07 Apr 2016
Researchers in Italy develop compact spectroscopy tool claimed to be ten times cheaper than radio-carbon dating.
A new approach to cavity-ringdown optical spectroscopy could offer a faster, cheaper and highly sensitive alternative to the conventional method for carbon dating.
Developed by researchers in Italy in collaboration with the Japanese firm Hamamatsu Photonics, the technique employs two 4.5 µm-emitting quantum cascade lasers (QCLs) and is known as saturated-absorption cavity ringdown (SCAR) spectroscopy.
While the ringdown approach, which is based on multiple reflections of laser light between two highly reflective mirrors to create an extremely long path length and a stronger absorption signal, is not new, an improved “SCAR2” setup has greatly enhanced its sensitivity.
Writing in the OSA journal Optica, Davide Mazzotti and colleagues at the Istituto Nazionale di Ottica (INO) in Florence report the measurement of radiocarbon concentrations in CO2 gas of just a few parts per quadrillion.
That is close to the kind of radiocarbon sensitivity offered by mass spectrometry, the technique normally used for carbon dating. However, the large accelerator mass spectrometers (AMS) needed to do that are complex and expensive pieces of equipment, and remain the preserve of approximately 100 specialist laboratories around the world.
AMS can be used to carbon-date bones, wood, fabrics - or anything of biological origin – originating from up to 50,000 years ago. Any older than that and the level of the 14C isotope, which has a half-life of 5700 years, is reduced to zero. Researcher Iacopo Galli from the INO team said: “Using our new technique, we can do something similar but with a lower cost and with a faster delivery time for the results.”
While the SCAR2 equipment is currently tabletop-sized, the INO team believes that it could be converted into a portable commercial prototype. That kind of convenience would allow direct carbon-dating measurements to be conducted on-site, with results returned in just a couple of hours. Galli said: “This could revolutionize the approach that archaeologists use for carbon dating because they would not have to send sensitive samples away to a lab and wait weeks for a result.”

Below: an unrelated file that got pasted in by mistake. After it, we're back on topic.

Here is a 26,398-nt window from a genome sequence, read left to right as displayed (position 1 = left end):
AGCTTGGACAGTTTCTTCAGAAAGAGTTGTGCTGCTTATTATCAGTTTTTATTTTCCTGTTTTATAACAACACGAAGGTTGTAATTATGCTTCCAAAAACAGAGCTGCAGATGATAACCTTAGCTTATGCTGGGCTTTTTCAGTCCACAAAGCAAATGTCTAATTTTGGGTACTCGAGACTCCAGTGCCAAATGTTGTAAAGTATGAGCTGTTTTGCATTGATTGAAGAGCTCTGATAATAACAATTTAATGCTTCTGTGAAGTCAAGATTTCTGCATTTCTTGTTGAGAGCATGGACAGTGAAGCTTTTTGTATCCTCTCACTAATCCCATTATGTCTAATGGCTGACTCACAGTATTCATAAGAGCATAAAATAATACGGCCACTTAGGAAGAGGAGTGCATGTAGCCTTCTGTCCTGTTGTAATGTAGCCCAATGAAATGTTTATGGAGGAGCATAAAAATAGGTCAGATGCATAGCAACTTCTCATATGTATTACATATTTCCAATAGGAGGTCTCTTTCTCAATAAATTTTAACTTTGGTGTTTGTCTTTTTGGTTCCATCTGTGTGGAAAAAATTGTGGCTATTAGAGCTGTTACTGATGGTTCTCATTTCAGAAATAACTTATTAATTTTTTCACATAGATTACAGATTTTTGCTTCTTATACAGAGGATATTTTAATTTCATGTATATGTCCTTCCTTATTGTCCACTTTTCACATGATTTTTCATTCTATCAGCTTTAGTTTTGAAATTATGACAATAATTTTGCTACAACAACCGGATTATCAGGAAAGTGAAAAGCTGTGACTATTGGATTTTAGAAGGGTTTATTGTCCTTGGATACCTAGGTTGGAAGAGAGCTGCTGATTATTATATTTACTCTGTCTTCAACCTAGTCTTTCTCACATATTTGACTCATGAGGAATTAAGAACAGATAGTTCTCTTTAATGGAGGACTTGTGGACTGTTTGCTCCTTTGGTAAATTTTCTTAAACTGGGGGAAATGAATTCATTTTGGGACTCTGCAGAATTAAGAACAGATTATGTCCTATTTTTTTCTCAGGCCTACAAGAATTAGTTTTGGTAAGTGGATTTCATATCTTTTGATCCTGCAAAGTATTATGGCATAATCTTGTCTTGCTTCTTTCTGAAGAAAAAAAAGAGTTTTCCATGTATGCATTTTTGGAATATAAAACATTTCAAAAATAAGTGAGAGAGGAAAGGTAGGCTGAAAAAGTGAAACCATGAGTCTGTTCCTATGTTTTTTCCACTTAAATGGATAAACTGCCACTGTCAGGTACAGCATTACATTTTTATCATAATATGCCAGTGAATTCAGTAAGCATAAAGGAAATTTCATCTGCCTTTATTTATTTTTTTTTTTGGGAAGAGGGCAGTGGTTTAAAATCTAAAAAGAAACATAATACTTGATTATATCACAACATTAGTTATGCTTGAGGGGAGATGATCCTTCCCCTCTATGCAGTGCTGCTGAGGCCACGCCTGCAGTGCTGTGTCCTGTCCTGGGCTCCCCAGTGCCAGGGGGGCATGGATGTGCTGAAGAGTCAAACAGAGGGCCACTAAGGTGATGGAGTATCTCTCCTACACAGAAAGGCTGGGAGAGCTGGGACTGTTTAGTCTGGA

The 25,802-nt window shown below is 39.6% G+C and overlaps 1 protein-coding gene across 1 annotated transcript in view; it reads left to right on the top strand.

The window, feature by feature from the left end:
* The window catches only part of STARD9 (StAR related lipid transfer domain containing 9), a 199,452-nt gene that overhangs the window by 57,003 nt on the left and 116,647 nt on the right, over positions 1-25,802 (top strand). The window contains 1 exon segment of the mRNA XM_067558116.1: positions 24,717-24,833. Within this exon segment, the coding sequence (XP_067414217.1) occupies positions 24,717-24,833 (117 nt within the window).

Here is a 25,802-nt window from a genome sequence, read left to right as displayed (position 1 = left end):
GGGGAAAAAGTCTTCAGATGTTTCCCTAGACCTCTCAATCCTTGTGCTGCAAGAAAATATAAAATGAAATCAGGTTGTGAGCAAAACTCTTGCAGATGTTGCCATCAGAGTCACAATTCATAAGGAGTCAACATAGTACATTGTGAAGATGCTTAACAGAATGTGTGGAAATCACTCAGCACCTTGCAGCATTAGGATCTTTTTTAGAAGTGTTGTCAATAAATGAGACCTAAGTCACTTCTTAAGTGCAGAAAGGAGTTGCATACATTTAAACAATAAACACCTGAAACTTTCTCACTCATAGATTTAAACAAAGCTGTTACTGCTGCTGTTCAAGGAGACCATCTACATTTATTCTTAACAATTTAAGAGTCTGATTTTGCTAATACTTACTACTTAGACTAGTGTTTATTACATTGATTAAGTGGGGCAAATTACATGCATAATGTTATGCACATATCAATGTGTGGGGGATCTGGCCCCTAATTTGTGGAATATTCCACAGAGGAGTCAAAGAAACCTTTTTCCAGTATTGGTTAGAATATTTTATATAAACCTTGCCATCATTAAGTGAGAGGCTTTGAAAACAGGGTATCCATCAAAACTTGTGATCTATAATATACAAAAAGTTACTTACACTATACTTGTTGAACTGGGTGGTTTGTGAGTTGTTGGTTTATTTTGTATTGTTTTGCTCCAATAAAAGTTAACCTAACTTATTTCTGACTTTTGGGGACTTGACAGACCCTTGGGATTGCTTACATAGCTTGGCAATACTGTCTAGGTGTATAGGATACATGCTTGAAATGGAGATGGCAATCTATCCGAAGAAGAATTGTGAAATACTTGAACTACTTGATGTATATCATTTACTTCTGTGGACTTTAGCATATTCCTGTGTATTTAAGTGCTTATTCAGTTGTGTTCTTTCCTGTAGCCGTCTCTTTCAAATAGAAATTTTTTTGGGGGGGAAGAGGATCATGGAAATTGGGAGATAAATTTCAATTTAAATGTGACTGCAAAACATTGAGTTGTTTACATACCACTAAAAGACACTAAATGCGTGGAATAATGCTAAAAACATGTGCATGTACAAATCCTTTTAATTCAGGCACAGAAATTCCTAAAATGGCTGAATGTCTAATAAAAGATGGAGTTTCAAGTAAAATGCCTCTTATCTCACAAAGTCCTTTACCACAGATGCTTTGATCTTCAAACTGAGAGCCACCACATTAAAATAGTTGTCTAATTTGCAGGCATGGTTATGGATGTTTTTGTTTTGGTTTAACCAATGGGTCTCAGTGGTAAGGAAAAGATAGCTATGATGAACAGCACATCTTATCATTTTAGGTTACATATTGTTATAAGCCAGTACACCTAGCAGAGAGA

SCAR2: redesigned from scratch
In their journal article, the INO team describe how they redesigned the SCAR technique “from scratch” to achieve the much higher sensitivities. Among the new features are cryogenic cooling of the ringdown cavity down to 170 K, and more reflective zinc selenide mirrors.
“Thanks to the improvement of the mirrors’ reflectivity, with an unchanged cavity length [1 meter], the effective interaction path is about 5.2 km, 40 per cent longer than in SCAR1,” they report.
The laser system has also been updated, with 100 mW power QCLs now employed and a frequency stabilization chain used to narrow and closely control the frequency of the probe beam. An indium antimonide photodiode detects the faint ringdown signal.
All those improvements resulted in more than an order-of-magnitude enhancement to sensitivity, states the INO team.
They point out that as well as carbon-dating, the technology could be used in climate studies. That’s because it is possible to discriminate between carbon dioxide from fossil fuel sources – whose levels of the radioactive 14C isotope would be fully depleted – and bio-fuels.
In fact, the SCAR2 technique could be applied to any molecule with sufficiently strong absorption at wavelengths accessible with available laser sources. “This greatly widens the range of applicability of our technique, encompassing fields such as security, biomedicine, and environment,” the INO researchers conclude.
The next steps for them include conducting SCAR2 analyses of archaeological artefacts and biofuels, and directly comparing these measurements with AMS results from the same samples.